What is a cystogram (MCU)?
MCU is a test that makes it possible to look at your child's bladder and kidneys using a special contrast liquid under x-ray.
What is contrast?
Contrast is a clear liquid containing a radiopaque substance which makes the bladder and kidneys easier to see. All the contrast passes out of the body very quickly in the urine.
What happens in MCU examination?
The MCU is a test carried out in the Medical Imaging Department at The Children’s Hospital at Westmead and at Prince of Wales Medical Imaging at Sydney Children’s Hospital Randwick. In this examination, a series of XRay’s are taken of your child’s bladder and kidneys.
The test is performed in a room with an X-Ray table and a large camera above it. The camera is linked to a television screen where an X-Ray image of the bladder, kidneys and urethra can be observed.
The nurse will lay your child on the table and you are asked to stand near your child’s head so you can talk to him/her and hold his/her hands. The doctor will clean your child’s groin with antiseptic solution. Local anaesthetic gel is placed on the end of a tiny plastic tube, called a catheter, (at some of hospitals the anaesthetic gel is injected into the penis for boys). The tip of the catheter is passed into the bladder. The catheter used is smaller than the child’s urethra. This can cause discomfort and may upset your child. It is important that you reassure and comfort your child.
The catheter is then connected to the bag of contrast liquid, which is hung by the side of the table. As the bladder fills, the contrast liquid makes the bladder look like a black balloon. This is watched on the TV screen and a series of X-Ray films are taken in different positions. Once the bladder is full, X-Ray images of the kidneys and bladder are taken. Pictures are also taken as it empties. The filling up and emptying of the bladder may be repeated during the examination.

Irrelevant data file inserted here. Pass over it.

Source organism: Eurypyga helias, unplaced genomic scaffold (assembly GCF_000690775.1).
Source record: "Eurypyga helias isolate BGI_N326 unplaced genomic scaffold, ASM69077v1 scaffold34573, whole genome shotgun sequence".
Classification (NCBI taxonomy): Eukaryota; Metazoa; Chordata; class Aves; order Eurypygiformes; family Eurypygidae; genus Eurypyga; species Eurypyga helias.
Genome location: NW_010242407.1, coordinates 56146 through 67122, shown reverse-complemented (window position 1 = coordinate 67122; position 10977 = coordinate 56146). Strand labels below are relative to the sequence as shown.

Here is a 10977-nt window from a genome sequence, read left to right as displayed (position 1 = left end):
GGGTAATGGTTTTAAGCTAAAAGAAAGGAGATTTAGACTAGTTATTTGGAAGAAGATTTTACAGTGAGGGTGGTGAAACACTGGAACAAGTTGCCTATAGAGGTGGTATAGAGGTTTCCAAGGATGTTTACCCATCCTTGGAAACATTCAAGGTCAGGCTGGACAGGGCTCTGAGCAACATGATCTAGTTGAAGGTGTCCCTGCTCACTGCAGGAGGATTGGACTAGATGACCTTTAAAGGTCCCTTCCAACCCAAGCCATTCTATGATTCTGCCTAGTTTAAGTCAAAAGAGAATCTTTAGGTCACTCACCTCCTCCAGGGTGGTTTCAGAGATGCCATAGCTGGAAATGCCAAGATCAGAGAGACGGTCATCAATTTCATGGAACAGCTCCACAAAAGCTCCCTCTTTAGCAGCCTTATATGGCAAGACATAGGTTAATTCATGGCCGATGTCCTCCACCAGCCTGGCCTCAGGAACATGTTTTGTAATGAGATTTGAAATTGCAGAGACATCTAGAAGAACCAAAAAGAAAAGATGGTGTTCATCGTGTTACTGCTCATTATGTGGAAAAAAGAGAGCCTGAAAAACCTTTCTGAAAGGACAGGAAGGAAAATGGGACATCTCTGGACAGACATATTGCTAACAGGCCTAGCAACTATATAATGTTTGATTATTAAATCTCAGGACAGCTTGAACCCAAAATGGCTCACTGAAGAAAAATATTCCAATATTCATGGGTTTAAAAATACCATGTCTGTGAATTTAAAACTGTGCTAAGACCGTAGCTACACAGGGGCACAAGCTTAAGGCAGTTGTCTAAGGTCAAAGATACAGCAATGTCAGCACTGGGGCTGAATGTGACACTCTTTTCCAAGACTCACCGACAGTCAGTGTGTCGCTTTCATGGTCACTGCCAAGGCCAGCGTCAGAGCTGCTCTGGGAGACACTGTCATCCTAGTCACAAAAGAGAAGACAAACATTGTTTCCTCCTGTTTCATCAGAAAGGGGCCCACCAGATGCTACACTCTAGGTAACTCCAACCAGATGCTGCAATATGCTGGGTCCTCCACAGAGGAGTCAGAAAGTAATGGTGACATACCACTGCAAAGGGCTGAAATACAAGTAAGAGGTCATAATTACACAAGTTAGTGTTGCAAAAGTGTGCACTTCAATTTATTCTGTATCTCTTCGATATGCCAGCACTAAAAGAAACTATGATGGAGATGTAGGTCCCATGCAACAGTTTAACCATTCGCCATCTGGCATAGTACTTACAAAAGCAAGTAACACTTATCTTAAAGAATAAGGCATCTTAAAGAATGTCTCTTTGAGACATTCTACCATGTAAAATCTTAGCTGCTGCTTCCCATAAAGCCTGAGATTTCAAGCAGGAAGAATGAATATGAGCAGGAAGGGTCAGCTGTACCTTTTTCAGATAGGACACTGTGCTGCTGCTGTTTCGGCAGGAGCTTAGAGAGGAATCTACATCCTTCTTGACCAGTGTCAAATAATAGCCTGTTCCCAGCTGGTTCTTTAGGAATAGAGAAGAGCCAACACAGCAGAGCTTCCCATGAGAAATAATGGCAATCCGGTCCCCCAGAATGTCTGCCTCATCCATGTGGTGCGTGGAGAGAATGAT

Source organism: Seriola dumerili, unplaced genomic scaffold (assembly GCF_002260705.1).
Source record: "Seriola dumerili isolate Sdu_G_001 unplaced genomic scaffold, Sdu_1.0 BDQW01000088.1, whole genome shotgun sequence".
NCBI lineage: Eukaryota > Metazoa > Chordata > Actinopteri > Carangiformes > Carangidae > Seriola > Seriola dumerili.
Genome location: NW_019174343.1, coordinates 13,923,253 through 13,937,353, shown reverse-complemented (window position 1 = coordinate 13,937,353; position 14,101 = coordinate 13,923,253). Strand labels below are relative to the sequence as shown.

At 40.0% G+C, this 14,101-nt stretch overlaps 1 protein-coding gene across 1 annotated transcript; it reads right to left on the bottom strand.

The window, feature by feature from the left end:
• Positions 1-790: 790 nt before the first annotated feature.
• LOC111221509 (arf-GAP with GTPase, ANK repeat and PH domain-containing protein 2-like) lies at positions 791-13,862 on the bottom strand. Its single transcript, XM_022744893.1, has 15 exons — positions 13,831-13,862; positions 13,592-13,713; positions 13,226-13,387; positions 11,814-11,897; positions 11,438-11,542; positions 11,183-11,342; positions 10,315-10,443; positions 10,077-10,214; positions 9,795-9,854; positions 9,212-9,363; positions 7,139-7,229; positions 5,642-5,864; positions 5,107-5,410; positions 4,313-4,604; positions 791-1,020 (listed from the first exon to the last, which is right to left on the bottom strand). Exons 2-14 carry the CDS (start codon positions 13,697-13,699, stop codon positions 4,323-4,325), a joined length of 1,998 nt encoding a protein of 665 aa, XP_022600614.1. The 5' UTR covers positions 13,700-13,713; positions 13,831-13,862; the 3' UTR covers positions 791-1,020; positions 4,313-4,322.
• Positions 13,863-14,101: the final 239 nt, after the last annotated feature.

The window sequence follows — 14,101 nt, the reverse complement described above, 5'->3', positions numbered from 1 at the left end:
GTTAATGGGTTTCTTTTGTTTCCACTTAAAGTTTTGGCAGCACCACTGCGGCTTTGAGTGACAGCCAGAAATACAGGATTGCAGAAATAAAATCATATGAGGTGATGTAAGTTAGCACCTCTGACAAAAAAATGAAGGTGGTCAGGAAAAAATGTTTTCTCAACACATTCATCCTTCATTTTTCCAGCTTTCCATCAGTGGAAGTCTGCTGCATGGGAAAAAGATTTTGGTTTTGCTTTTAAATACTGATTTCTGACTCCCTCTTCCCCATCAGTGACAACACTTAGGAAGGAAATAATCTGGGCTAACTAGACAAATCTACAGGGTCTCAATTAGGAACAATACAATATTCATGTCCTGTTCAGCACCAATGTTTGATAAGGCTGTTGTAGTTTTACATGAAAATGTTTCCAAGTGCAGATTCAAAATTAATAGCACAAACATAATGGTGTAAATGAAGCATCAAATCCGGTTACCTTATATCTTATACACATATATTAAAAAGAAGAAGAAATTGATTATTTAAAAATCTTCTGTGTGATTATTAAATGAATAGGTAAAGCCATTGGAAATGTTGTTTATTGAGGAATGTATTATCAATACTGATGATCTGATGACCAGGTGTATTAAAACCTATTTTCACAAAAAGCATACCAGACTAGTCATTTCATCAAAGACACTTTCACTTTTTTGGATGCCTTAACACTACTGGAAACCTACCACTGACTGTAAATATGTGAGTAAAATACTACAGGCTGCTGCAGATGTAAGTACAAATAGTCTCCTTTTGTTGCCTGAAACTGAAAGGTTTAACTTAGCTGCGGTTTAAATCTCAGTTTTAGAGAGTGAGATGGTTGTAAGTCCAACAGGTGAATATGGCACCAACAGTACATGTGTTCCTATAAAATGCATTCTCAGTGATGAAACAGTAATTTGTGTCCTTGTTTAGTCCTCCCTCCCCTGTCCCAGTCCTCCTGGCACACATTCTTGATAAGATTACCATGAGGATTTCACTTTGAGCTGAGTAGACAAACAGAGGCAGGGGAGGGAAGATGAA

Special nappies or bluey’s are placed under the child while he/she is emptying his/her bladder. It is important that you explain to them that they need to pass urine while lying on the X-Ray table which can be difficult especially for children who are toilet trained. A urinary bottle or bedpan can be given to an older child.
As the contrast fluid flows out of the bladder, the tube will be slid out. Once the bladder is empty and the final images have been taken, the test is finished and your child will be cleaned and can get dressed. The doctor checks the pictures and the examination is complete.
Advice for parents
- If your child has a cardiac condition, please ask your cardiologist for the correct antibiotic cover.
- It is very important that your child is not suffering from a urinary tract infection currently or for the 2 weeks prior to the test.
- Your child will be requested to take antibiotics the day before, the day of and the day after the examination according to the doctor’s instructions – this is to reduce the risk of Urinary Tract Infection after the procedure.
- Encourage your child to drink plenty of fluids for 24 hours after the test so as to flush the bladder.
- Your child may be a little sore when they go to the toilet for the rest of the day, but this sensation will go away quickly.
- Urine might be bloodstained in the 24 hours following the test, but it will return to normal.
- If your child is unwell, such as a fever, continuous bloodstained urine or blood clot, you should take your child to see your GP or attend The Children’s Hospital at Westmead or Sydney Children’s Hospital Randwick Emergency Departments.
- MCU can be an uncomfortable procedure for older children because of the lack of privacy and the need to urinate while lying on a table. Nitrous oxide is available for children 1-2 years and older.
- You may ask your doctor if your child is medically suitable for nitrous oxide so the referring doctor may request MCU with nitrous oxide on the request form.
- For further information on nitrous oxide it is recommended that you contact the Medical Imaging Department to speak to the nurse.
- Your child will feel more comfortable if a parent or carer stays with them during the examination.
- Women who are pregnant are not allowed to enter the procedure room, therefore an alternative family support person is recommended.
- If you have other children, under 18 years, it is suggested where possible, that these children do not accompany you to the appointment, as there is limited waiting space in the Medical Imaging area and they are not allowed into the procedure room with you.